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272 posts

Ultimate Geek

#14602 11-Jul-2007 17:11
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A Wellington company has been ordered to pay $9000 compensation to a female employee it fired after she forwarded an email, from her father, containing pictures of naked people.


The Employment Relations Authority (ERA) ruled Jessica Wood was unjustifiably dismissed, despite her employer, electricity and water metering business Arthur D Riley & Co Ltd (ADR), having twice previously warned her about similar behaviour.

The authority was told that when she started work, the administrative assistant was given a copy of the policies and house rules, saying dismissal was likely if she breached the company's internet or email policy.

The policy stated employees were not to "access, download, save, request, transmit, store or purposely view sexual, pornographic, obscene, racist, profane or other offensive or inappropriate material".

The company retained the right to decide what was "offensive" or "inappropriate".

In December 2005, Ms Wood was given her first warning for her high numbers of forwards, joke emails and the questionable material she was sending using company computers.

Her professionalism in the workplace was also mentioned.

Though she remembered some of the circumstances at the time, Ms Wood said she could not remember the warning itself being given. She denied signing a written version of the warning, saying the copy brought before the authority could be fake.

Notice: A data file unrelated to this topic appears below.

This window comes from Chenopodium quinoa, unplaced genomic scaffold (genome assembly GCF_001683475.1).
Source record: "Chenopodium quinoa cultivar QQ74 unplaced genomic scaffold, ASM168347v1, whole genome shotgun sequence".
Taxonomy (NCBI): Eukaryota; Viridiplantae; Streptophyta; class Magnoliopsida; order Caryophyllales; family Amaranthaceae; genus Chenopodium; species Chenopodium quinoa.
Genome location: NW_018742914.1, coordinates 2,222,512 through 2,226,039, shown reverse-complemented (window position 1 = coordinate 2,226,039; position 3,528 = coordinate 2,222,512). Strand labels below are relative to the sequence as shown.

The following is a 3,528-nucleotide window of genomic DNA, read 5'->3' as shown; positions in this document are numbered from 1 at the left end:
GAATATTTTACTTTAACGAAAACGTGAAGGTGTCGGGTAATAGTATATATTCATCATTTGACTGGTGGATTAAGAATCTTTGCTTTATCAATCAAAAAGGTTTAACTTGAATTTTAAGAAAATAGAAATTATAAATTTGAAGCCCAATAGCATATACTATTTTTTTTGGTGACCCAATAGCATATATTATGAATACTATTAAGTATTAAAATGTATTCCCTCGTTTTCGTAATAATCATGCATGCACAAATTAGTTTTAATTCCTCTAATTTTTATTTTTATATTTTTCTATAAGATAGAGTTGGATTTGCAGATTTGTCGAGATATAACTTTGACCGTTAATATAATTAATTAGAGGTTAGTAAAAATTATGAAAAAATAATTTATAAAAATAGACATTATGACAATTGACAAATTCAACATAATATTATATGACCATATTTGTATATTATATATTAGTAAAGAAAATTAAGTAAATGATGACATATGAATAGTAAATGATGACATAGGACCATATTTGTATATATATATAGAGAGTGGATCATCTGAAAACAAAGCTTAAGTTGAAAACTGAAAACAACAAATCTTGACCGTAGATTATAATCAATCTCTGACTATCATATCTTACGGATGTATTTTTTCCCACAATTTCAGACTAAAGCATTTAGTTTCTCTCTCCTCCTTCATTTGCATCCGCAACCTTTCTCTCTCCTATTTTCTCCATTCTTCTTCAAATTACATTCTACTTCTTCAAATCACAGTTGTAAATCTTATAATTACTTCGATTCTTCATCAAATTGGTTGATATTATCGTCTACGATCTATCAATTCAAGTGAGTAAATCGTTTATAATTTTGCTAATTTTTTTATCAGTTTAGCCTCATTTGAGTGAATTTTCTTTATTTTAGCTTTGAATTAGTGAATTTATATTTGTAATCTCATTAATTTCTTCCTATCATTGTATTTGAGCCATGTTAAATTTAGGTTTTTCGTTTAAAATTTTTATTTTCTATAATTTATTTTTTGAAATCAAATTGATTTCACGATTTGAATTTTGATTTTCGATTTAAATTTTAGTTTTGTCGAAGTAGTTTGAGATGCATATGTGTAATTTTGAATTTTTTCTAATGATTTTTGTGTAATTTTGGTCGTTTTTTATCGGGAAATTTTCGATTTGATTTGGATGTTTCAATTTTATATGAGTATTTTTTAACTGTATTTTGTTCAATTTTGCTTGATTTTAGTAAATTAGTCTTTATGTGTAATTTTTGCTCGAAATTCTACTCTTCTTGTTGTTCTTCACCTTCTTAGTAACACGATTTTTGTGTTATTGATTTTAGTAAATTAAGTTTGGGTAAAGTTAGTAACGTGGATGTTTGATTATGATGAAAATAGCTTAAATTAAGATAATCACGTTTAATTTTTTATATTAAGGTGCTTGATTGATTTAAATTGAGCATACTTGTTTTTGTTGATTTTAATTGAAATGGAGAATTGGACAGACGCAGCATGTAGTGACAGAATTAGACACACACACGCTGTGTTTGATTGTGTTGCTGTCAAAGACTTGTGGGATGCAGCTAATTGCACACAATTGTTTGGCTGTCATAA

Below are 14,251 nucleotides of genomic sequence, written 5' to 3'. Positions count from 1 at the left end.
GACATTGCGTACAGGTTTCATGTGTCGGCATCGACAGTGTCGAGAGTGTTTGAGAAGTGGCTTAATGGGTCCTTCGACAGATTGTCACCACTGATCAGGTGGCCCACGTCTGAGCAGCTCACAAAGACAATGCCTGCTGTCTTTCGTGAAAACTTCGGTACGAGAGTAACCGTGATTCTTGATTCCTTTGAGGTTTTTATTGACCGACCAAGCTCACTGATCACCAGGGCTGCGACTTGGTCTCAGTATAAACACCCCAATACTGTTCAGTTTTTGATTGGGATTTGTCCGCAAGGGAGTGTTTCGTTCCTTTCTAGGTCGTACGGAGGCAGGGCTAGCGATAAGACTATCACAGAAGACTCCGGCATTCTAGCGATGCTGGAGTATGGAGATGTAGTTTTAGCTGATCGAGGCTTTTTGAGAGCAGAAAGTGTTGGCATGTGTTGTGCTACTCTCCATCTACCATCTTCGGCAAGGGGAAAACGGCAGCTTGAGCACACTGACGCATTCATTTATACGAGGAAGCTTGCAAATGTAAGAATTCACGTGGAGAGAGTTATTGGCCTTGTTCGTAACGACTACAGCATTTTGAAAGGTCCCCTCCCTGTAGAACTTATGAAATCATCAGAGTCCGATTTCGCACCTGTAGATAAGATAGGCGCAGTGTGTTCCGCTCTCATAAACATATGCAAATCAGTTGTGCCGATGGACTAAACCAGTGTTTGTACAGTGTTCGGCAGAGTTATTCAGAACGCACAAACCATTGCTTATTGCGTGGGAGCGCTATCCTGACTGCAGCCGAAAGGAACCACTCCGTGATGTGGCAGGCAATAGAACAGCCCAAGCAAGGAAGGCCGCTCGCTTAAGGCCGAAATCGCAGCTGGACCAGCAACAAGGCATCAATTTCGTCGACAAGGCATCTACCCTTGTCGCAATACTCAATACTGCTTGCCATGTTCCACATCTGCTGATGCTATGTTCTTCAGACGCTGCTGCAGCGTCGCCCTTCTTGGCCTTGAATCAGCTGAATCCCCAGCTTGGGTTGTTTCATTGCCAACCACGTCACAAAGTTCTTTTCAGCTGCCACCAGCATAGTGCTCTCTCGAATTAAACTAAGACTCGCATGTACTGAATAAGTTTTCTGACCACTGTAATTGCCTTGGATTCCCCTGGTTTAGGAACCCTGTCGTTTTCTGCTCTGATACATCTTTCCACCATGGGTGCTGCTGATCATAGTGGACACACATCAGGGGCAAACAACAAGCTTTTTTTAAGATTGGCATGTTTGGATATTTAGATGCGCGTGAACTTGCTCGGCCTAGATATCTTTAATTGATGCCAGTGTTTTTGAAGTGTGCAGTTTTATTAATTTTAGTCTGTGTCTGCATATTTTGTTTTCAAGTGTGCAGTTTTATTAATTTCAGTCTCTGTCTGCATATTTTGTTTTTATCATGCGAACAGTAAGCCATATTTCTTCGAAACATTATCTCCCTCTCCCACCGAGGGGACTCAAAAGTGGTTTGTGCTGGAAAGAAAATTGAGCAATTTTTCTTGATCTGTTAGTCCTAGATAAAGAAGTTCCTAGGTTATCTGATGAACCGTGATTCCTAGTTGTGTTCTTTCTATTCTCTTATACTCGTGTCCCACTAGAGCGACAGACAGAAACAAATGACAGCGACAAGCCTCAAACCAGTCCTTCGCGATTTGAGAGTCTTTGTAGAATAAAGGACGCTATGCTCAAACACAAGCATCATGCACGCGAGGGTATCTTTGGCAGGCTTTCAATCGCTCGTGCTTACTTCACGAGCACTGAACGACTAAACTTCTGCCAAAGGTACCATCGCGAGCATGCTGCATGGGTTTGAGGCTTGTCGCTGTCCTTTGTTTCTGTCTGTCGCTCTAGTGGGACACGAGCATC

In August 2006, Ms Wood was given another warning, also recorded in writing and signed by her, saying she had again breached the company policy with the amount of internet surfing and forwards she was sending. She was also cautioned about the high number of personal phone calls she was making.

On August 28, Ms Wood received an email from her father, a Wellington City Council employee, on the subject of "Eleven Most hot People!!!!!!!" (sic)

The email contained images of barely clothed or naked people, some obese, others with female heads edited on to the body of male bodybuilders.

"The images were clearly designed to shock and ridicule, as evidenced by the subject title and the phrase employed by Ms Wood when she forwarded it,. . . namely 'ewww'," Denis Asher, the ERA member ruling on the case, said.

She sent this email to her workmates and friends.

About two weeks later, on September 14, she was invited to a disciplinary meeting for "downloading objectionable/pornographic material or offensive material" and personal use of company email and internet.

The next day, company representatives, including general manager Garth Mickell, met with Ms Wood.

According to notes taken by the company at the time and Mr Mickell's recollection, the general manager went through each image and told her why he found it "objectionable/pornographic or offensive".

Ms Wood, however, denied she was shown the pictures.

On September 18, the company met with Ms Wood again. She gave no comment except to offer an apology.

The company then fired her.

Mr Asher said the company had "a significantly flawed and less than consistent approach to its email policy".

He also deemed the pictures were not as objectionable as Mr Mickell made them out to be and that his views were "unsustainable".

"Something more concrete is required than Mr Mickell and his colleagues' personal views," Mr Asher said.